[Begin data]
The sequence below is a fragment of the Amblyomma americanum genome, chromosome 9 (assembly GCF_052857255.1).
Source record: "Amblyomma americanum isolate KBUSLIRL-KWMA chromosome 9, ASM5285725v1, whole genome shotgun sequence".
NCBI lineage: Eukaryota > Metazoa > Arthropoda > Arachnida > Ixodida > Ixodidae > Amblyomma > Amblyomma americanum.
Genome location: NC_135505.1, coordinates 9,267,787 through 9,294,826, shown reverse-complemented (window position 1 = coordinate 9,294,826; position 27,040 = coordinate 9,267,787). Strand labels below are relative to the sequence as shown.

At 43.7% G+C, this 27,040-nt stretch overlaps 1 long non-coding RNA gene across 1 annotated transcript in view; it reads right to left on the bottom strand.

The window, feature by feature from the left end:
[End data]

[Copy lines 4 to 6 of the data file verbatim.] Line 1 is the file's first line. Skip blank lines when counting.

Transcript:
Genome location: NC_135505.1, coordinates 9,267,787 through 9,294,826, shown reverse-complemented (window position 1 = coordinate 9,294,826; position 27,040 = coordinate 9,267,787). Strand labels below are relative to the sequence as shown.

At 43.7% G+C, this 27,040-nt stretch overlaps 1 long non-coding RNA gene across 1 annotated transcript in view; it reads right to left on the bottom strand.

The window, feature by feature from the left end: